In Embarrassment for Italy's Berlusconi, British Lawyer Convicted of Taking Bribe

By Mary Jordan
Washington Post Foreign Service
Wednesday, February 18, 2009

LONDON, Feb. 17 -- An Italian court convicted a British lawyer Tuesday of accepting a $600,000 bribe in exchange for false testimony in corruption trials involving Italian Prime Minister Silvio Berlusconi.

The conviction is a political embarrassment for Berlusconi, a billionaire businessman, whose government last year passed a law that gives him immunity from prosecution. The case has also generated publicity in Britain, where the lawyer, David Mills, is well known as the estranged husband of Tessa Jowell, a member of Parliament and the minister in charge of the 2012 Olympics.

Jowell separated from Mills in 2006, after the bribery allegations surfaced. Prosecutors said the money went to help pay off the couple's mortgage.

Jowell was cleared of any wrongdoing after an inquiry in Britain, but the allegations against her husband have hurt her politically, many analysts said. She was a member of the cabinet under then-Prime Minister Tony Blair.

Italian prosecutors had argued that Mills, 64, who advised Berlusconi on offshore tax havens, accepted money in return for not revealing damaging details about the prime minister's finances in two trials in the late 1990s.

In Milan on Tuesday, Judge Nicoletta Gandus sentenced Mills to 4 1/2 years in prison and criticized him for not showing up for the court's verdict.

"I am innocent. This is a highly political case," Mills said in a statement afterward. "The judges have not yet given their reasons for their decision, so I cannot say how they dealt with the prosecutor's own admission that he had no proof."

He added, "I am hopeful that the verdict and sentence will be set aside on appeal and am told that I will have excellent grounds."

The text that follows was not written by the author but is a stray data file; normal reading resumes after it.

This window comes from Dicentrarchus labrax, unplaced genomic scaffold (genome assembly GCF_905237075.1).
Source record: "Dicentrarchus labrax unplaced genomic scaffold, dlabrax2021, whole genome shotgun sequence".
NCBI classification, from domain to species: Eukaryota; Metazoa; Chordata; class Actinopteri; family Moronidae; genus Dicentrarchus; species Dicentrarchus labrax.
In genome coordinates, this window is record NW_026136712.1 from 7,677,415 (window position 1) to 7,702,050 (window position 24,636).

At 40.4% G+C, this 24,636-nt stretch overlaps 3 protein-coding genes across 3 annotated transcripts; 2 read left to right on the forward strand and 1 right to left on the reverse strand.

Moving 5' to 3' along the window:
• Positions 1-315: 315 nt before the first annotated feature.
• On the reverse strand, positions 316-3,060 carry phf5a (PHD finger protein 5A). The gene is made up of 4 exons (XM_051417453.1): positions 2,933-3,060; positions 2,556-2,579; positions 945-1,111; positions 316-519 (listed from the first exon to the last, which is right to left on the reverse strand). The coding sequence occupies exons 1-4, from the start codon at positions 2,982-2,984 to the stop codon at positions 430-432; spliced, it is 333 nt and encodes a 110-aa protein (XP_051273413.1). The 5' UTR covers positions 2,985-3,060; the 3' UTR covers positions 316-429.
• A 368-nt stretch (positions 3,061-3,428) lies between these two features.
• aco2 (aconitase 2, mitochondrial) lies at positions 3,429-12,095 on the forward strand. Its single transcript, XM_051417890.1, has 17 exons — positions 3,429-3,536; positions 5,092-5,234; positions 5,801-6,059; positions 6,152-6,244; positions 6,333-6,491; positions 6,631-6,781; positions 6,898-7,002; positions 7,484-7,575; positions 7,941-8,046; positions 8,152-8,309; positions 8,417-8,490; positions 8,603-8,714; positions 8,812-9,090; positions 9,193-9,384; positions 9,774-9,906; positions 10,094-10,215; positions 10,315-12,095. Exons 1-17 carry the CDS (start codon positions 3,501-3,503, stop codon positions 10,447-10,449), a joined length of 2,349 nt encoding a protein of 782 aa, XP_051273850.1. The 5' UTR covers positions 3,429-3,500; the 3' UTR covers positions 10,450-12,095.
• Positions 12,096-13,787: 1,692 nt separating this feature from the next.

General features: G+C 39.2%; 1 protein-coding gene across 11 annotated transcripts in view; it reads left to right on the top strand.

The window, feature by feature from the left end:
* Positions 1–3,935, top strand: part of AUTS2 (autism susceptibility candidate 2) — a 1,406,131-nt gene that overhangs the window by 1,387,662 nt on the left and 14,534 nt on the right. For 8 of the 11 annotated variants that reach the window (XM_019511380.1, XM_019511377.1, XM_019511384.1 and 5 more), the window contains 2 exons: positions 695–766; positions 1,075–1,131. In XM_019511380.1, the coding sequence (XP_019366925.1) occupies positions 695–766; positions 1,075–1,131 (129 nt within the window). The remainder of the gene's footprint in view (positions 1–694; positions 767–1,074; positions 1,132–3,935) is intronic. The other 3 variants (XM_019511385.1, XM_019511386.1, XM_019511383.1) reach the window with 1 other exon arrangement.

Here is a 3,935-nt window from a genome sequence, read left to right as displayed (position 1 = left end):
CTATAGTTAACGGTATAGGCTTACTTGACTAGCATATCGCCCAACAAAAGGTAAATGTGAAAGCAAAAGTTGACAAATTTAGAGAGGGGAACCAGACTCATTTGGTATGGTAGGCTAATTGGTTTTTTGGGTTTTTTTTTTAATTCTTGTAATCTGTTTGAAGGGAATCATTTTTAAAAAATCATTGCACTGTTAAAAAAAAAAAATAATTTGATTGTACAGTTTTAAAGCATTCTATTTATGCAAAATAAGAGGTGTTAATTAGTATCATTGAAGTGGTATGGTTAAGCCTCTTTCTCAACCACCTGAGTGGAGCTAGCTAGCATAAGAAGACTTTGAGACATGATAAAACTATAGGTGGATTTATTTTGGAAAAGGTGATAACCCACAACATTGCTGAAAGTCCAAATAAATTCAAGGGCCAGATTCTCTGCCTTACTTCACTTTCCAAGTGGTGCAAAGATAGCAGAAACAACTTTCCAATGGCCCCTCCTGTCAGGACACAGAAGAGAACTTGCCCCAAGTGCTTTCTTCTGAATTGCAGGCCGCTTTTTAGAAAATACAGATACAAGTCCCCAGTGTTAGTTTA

In Italy, many analysts expressed doubt that Mills would ever go to prison because appeals could drag out the case beyond February 2010, when the statute of limitations expires on the offense prosecutors said occurred in February 2000.

In London, Jowell told reporters, "This is a terrible blow to David, and, although we are separated, I have never doubted his innocence."

Mills's conviction adds to the pressure on Berlusconi from critics.

Italian politician and former prosecutor Antonio di Pietro told reporters after the verdict, "In a normal country, the prime minister would have already signed his resignation" over such allegations.

Di Pietro said that if Mills received a bribe, someone gave it to him. "This means that there is both a corrupted person and a corruptor," he said.

The criminal charges stemmed from a letter Mills sent to a British accountant in 2004 in which he said the $600,000 payment came from a "Mr. B." He wrote that he had not lied in his testimony but had "turned some very tricky corners, to put it mildly," and had "kept Mr. B out of a great deal of trouble that I would have landed him in had I said all I knew."

Mills initially admitted having received money from Berlusconi "in recognition" of his testimony but later said the money had come from someone else.

Berlusconi has denied making any such payment to Mills.

The government headed by Berlusconi, who has been the subject of long-running corruption trials, proposed the hotly debated law granting legal immunity to the most senior politicians. Supporters argued that the law would allow top officials to do their jobs free of legal distractions.

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